Home, Home on the Strange


I was at work the other day (yes, on-site, not at home) and working away on the high-priority, essential, very high pressure, and extremely stressful project I had been assigned several months ago, when, but soft! What email through yonder monitor breaks?

It was a company-wide email from a head cheese (who was so high up the org chart that I did not actually know who it was).

He wanted to remind everyone who was working from home that there are company resources to help them deal with the stress of having to be home all day long while receiving their full pay.

I pondered that for a moment as I sat deep within the bowels of a corporate building, designed to comfortably accommodate hundreds of workers, in which I was now virtually alone, save for 20 or 30 of my fellow essential employees spread sparsely throughout the building.  And it had been that way for months.

I re-read the email again to see what resources were available for those of us who had to get up every morning, drive down empty freeways, be stopped at the door to don masks, undergo an interrogation, get temperature probed, and then go on inside the virtually empty building to expose ourselves to potentially infected employees.

There was no mention of us in the email.

I went back to my inbox to scan my received emails and even my spam folder to see if I had inadvertently missed the email for us on-site employees.

Nope.  Nothing there.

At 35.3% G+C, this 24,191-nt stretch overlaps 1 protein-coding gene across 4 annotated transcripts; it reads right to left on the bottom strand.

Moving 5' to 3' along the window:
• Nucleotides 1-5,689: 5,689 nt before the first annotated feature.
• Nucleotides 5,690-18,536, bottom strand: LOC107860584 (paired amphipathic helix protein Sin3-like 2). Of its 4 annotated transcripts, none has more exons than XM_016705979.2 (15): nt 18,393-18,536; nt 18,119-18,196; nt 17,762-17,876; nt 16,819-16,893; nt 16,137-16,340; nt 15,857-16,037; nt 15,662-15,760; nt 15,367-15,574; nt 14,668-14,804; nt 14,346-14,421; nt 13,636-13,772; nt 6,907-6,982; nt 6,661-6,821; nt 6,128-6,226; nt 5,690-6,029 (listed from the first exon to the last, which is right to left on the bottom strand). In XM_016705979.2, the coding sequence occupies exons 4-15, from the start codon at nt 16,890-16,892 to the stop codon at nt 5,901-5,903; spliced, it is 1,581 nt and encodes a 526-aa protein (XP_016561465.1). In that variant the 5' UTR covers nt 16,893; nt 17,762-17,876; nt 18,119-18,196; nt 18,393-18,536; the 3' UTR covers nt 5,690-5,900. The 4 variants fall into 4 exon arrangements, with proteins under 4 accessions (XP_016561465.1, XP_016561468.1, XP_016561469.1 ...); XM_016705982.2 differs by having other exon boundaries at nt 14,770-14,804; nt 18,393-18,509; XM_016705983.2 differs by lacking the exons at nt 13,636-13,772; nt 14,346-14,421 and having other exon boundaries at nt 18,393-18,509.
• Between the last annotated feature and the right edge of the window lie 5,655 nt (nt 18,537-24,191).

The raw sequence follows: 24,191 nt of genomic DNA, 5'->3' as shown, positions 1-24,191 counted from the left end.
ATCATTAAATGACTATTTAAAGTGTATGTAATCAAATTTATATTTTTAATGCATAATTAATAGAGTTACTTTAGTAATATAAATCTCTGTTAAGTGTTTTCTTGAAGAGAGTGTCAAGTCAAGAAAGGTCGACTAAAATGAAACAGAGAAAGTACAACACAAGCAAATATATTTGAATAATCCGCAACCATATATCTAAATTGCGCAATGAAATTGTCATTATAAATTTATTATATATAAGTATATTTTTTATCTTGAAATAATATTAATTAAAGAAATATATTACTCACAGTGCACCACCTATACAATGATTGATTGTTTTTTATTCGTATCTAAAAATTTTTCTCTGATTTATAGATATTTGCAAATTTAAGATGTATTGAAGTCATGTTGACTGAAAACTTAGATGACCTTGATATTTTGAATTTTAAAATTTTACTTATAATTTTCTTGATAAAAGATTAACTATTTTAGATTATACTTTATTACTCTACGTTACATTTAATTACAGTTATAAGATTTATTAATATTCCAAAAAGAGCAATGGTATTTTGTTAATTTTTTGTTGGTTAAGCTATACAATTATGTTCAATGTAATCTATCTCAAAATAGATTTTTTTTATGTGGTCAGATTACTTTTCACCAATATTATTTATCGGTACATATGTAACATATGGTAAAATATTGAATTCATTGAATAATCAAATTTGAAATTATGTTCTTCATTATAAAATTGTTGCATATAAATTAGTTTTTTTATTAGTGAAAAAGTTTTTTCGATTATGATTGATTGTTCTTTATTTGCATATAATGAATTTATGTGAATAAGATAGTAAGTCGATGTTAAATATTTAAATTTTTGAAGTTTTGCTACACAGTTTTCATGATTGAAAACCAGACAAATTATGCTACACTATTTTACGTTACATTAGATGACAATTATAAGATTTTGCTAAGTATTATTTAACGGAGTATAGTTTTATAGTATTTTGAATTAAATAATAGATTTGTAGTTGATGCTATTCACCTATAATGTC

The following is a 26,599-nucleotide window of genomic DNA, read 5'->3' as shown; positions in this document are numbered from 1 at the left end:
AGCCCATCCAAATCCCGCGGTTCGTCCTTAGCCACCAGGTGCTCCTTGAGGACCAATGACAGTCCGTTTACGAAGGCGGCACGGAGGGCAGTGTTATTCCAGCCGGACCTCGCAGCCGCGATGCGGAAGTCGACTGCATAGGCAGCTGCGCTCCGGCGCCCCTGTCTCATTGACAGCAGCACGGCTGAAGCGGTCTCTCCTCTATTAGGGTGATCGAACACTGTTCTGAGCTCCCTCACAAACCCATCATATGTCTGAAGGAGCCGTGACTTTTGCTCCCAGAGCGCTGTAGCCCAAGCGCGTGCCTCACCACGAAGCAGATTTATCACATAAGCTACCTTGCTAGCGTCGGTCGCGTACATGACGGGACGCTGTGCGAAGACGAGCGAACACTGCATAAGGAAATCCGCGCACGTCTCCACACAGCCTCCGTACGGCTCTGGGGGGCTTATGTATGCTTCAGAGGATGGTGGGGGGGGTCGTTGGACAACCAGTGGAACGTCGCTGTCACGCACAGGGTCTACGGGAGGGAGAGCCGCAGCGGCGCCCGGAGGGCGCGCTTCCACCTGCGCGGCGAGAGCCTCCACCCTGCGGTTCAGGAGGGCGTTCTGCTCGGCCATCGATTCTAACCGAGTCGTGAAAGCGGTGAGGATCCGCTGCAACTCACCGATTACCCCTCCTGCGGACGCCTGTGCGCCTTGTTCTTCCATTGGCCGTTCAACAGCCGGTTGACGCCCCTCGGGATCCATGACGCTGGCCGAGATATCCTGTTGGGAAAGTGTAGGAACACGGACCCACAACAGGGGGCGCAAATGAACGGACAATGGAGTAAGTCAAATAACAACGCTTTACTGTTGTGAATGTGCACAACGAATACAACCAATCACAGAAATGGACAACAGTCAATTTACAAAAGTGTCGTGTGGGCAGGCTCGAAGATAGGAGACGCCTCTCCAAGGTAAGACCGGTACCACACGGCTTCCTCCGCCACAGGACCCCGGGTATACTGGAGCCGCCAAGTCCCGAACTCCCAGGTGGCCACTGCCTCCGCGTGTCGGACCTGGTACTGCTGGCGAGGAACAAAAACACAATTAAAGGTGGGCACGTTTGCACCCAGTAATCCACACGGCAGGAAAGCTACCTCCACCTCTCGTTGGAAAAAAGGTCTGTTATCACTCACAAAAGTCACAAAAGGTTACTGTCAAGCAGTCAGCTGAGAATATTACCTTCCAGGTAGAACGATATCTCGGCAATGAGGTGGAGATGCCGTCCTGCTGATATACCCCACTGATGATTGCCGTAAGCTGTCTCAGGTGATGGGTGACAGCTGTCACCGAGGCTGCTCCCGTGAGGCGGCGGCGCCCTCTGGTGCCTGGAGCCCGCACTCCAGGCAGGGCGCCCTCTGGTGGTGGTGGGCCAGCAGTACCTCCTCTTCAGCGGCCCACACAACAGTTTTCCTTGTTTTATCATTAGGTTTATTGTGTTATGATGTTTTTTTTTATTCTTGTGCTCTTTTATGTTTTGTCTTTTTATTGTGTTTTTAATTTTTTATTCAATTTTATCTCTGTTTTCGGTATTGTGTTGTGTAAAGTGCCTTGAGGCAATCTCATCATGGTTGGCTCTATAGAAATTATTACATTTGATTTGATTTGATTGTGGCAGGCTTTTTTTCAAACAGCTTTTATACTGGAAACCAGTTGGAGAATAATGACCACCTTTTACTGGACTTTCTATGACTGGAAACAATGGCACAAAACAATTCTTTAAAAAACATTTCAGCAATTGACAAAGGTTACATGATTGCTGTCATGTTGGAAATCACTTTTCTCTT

Strange.  Perhaps it got lost in the mail server.

But that’s okay.  I occasionally got to enjoy being at home on Saturday mornings for a bit  before the inevitable phone call would come, asking me why I was not at work.

And, you know what?  That email was right.  That couple of hours I was at home on Saturday mornings was very stressful!  Can you imagine?  Sleeping in?  Enjoying a cup of coffee?  Stepping out back to look at the birds?   It was madness!

I was tempted to call the Being-at-Home Stress hotline, but then decided I would just go into work instead.

After all, it is very relaxing being interrogated, temperature probed, and treated like Typhoid Mary.






  1. Wow, that sucks. I am back at work, and we only to have to wear a mask. Checking bags and going through a metal detector is our normal routine. But I work in a factory, so working at home was never an option. So I guess it is more freaky than relaxing to have so few people around? Hang in there!

    Liked by 1 person

    • Yes, factory work is always a unique situation. It’s not the type of work that can be done from home, and it requires that everyone be there at the same time (or more or less at the same time). I’m just glad to hear that there are still factories here in the US, and that they weren’t all moved overseas by the pointy headed MBAs who literally sell out their own countries for a buck. (Not that I’m bitter.)

      Liked by 1 person

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